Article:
Lowery: Katie on Twitter, she said, “I like the nuance and the discussion in the scene about the police recruiting poster.” And so she asked, “How do you guys think law enforcement will react to the film? Did you think at all about the reactions?” And that kind of segues into the question I was thinking about, was, you know, this is a piece of political artwork in some ways. It doesn’t beat you over the head with the message, but there’s clearly some nuanced discussion there. How do you guys think about how this will be received, especially in an environment where, you know, if the president doesn’t like it, he might tweet about how much he hates your movie.
Casal: Ah, I f**in’ wish.
Casal: I f***in’ wish.
Diggs: He would have to sit through it, though. Or someone would have to tell him that he wouldn’t like it. [LAUGHTER] I’ll tell him.
Casal: I’ll tell him.
Lowery: Did you ever see the tweets where he’s like, “Blackish is the most racist show on TV. We couldn’t have a show—” [LAUGHTER] It’s like it’s literally one of those, like he just saw it in the scrolling TV guide, said, “Black-ish? That sounds racist.”
Diggs: I know, so they put Roseanne on for him.
Casal: Oh. [LAUGHTER]
Casal: Poor Trumpy. [LAUGHTER] No, so the police poster, it was based on a real poster that I saw in a subway in Harlem. So that’s just a straight lift from another police department. So if any police have a problem with it, talk to your superior. That is a real recruitment poster.
But I mean as far as being curious of the response, I mean I think we tried to do as good of a job as possible of making everyone feel three-dimensional. Now, it’s not the story of the police officer. That’s a different movie. It’s also, like, they get to hold court after somebody dies. The person who dies does not. And so this is a compensating movie for time and attention on perspective.
But Ethan Embry plays Officer Molina brilliantly, and did the work to make sure that it wasn’t some person that we treated like a punching bag for any, you know, communal anger, but instead let him—when he’s on camera, he’s conflicted and—you know, I can’t imagine—no matter what the circumstances, what it means to murder someone. You know? Law or no law, somebody is gone because of you. That has to weigh—I have to believe that weighs heavy on anyone. So I don’t think we wanted to write someone who was, like, apathetic towards something like that, but rather give him process, and then give hints of whatever his week may have been like. Maybe the problem with his wife was happening before. Maybe it’s because of this. I don’t know that we wanted to specify, but there is something, you know, turned over there. And something about what goes on between him and Collin and Miles resonate—it stirs up something, it stirs up the beginning of some emotion. I think it’s exciting for me to talk to people afterward, and I go, “Where do you think that was going?” I don’t know that we know. I think we just liked that—we made sure that it was going somewhere.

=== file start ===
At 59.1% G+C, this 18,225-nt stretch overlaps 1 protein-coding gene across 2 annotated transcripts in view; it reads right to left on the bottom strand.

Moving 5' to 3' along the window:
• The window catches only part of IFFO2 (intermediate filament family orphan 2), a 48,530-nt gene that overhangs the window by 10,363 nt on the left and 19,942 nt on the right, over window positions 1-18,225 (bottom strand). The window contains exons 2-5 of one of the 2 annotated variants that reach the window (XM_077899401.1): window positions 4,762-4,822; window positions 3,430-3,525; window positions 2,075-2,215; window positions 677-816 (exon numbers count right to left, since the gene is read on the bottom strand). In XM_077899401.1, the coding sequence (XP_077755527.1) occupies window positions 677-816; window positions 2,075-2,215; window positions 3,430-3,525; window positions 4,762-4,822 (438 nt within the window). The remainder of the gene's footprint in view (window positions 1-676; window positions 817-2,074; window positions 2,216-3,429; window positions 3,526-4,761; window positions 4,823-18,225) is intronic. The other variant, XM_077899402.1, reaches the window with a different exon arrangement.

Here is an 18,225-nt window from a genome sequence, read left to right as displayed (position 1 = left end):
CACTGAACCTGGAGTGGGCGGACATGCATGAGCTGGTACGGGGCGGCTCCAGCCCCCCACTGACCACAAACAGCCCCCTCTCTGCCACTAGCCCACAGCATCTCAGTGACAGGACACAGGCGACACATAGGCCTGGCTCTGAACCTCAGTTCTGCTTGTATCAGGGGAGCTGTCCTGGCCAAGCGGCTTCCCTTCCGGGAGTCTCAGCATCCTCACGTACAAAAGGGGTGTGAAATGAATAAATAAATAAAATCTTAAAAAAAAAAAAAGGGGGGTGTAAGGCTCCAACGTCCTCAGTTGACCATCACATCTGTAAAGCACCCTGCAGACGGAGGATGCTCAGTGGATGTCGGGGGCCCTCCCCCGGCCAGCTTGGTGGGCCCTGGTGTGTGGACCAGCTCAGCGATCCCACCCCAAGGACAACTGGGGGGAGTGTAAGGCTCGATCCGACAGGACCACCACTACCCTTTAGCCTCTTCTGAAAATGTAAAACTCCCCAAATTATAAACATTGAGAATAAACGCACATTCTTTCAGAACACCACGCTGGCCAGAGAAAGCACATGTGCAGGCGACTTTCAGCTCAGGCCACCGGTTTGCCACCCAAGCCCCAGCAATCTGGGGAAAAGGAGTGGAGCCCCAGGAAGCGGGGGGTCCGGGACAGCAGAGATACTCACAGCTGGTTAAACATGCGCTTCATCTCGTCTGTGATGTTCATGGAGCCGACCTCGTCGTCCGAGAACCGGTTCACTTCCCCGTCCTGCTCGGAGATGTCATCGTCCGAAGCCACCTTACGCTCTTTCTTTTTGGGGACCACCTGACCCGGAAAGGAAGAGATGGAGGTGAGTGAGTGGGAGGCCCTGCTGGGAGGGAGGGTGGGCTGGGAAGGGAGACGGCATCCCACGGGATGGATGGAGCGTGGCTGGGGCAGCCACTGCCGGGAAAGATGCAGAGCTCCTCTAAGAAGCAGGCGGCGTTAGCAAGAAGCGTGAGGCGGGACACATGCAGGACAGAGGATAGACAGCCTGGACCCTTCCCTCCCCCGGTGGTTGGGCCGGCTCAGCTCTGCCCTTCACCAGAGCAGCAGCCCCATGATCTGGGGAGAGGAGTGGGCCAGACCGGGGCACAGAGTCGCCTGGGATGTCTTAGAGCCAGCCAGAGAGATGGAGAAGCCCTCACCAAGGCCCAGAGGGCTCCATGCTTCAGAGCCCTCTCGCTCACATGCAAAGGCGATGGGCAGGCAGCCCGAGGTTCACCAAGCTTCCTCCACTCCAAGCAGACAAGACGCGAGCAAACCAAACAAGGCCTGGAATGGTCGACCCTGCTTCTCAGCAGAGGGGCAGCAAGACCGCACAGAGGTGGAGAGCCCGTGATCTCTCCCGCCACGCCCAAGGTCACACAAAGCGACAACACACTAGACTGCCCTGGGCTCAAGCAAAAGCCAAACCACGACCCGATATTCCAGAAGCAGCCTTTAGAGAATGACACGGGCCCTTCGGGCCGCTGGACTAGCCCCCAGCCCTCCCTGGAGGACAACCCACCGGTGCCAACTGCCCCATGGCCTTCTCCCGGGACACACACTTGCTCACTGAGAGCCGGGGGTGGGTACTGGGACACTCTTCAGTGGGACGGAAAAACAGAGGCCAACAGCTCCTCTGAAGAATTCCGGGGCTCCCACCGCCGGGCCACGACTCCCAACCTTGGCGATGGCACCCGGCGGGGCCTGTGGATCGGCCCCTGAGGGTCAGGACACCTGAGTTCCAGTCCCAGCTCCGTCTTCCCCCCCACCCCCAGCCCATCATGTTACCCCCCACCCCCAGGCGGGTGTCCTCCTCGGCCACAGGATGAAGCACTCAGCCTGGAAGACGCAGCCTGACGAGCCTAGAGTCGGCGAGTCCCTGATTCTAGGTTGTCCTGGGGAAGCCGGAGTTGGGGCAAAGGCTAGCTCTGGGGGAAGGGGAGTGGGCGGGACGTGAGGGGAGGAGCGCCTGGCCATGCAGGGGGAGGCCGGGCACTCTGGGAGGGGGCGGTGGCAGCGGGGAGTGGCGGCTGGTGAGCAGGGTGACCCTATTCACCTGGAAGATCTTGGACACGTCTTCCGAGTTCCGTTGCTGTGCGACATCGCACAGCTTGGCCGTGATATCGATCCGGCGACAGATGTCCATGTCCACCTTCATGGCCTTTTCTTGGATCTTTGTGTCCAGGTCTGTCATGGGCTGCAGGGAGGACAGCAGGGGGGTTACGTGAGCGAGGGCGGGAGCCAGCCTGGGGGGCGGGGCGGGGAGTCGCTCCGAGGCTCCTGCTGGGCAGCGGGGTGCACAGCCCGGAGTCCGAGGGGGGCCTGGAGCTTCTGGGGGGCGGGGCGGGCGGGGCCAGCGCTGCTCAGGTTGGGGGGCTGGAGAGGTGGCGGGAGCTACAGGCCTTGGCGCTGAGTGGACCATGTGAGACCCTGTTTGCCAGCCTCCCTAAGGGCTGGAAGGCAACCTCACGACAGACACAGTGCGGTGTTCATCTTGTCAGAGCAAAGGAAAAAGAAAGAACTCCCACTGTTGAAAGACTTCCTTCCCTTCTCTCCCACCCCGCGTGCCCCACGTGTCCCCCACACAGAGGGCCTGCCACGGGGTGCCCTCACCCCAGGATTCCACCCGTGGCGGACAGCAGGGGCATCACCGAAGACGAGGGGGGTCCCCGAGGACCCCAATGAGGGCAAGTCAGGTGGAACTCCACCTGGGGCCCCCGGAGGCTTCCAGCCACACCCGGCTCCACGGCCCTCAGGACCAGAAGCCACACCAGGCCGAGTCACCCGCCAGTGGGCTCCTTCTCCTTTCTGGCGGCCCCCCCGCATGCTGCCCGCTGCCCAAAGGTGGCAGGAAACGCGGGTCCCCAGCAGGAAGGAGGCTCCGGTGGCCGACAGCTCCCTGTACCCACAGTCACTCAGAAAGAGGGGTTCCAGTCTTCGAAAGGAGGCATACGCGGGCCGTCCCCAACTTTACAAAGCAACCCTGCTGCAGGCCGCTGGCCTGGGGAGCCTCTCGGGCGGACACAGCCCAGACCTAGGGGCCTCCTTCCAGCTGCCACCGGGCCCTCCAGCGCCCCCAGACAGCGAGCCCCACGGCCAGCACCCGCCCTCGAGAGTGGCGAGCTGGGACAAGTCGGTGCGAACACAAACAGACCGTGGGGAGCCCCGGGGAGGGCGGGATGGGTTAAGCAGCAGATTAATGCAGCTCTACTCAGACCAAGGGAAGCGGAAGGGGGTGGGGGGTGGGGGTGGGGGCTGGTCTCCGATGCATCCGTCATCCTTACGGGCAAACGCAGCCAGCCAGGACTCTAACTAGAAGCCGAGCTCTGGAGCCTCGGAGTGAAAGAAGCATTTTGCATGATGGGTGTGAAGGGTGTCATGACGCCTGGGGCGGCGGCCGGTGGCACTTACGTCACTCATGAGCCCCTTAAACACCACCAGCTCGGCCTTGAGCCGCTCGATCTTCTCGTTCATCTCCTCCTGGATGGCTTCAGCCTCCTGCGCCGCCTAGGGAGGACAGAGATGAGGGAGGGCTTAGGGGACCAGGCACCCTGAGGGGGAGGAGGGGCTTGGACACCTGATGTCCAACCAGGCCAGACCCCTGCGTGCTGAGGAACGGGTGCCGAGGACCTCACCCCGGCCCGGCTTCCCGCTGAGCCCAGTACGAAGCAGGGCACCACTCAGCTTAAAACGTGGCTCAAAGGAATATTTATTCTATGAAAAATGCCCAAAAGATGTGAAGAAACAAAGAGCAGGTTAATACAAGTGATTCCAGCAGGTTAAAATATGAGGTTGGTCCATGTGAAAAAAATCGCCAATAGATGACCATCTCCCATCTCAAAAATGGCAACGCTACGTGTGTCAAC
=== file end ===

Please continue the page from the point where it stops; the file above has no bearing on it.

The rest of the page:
Diggs: I think in that last scene, the power dynamics are shifted and confused enough that what you end up are three people in a room and one of them really needs to be understood or he’s going to die. That’s what’s happening in that scene. And I think—you know, I grew up running for the police athletic league. Police officers went door to door to raise money for me to go to college. I know wonderful police officers. Police officers aren’t the problem. The way we are policing is the problem. And everybody is affected by that, officers included. So again, it’s not his story, but what I know is Ethan, who talked to us almost every day in the process leading up to it, asking questions and diving into this character that had six words—I know he at least championed this human with enough to play a part as someone who is affected by what he did, where there are consequences—not that he’s let off the hook or anything like that, but that there are consequences that he feels too for what he did, and that’s a different movie.
Casal: And most of the movie is about fear. It’s not about hate. It’s not about hostility towards the police. It’s about a fear. And I think that—getting everyone to understand the fear of police is of the utmost—at least utmost importance to me. That constant paranoia of your own death. It seems like it would be a cheap reaction to somebody who didn’t actually watch the movie, but just felt like the understood the movie from the trailer to have that.
We even had—there was a YouTube video where people—you know, people do reactions to trailers. And a former police officer did one. He didn’t announce himself as a former police officer when he watched it, but he brought it up in the response. And he talked about—you saw him sit back and go, “Yeah, I’ve policed guys who just like had a—it was a bad day. Like, we just got him at the wrong time.” And you saw this empathy start to come out. And I have to think that if we can find—if we can get around defensiveness, if we can get around assuming the conversation is as simple as it’s gonna be, and allowing it to have the nuance that it does, then really most people in the film, you can find the vantage point to empathize with them.
Lowery: Of course. This has been a remarkable conversation, and before we wrap, I’ve got one last question. How bad was that green juice? [LAUGHTER] What was that stuff? Did you really have to drink it?
Diggs: We drank a lot of it. I drank a lot of it. [LAUGHTER] It gets better. You get used to it. But that was all art department. I don’t know what it was initially, but that juice—our art department was so good. [LAUGHTER] Some of the things that they came up with are just like, how dare—that was so good.
Casal: So disgusting. [LAUGHTER]
Diggs: Over time. You develop a taste for it.
Diggs: The initial shock is—[LAUGHTER]
Lowery: So the green juice does get better. And with that, let’s have another round of applause. Daveed Diggs, Rafael Casal, this beautiful film.
Casal: Thanks for coming.
Lowery: Thank you guys so much.
Diggs: Thanks for coming.
Lowery: Thank you guys.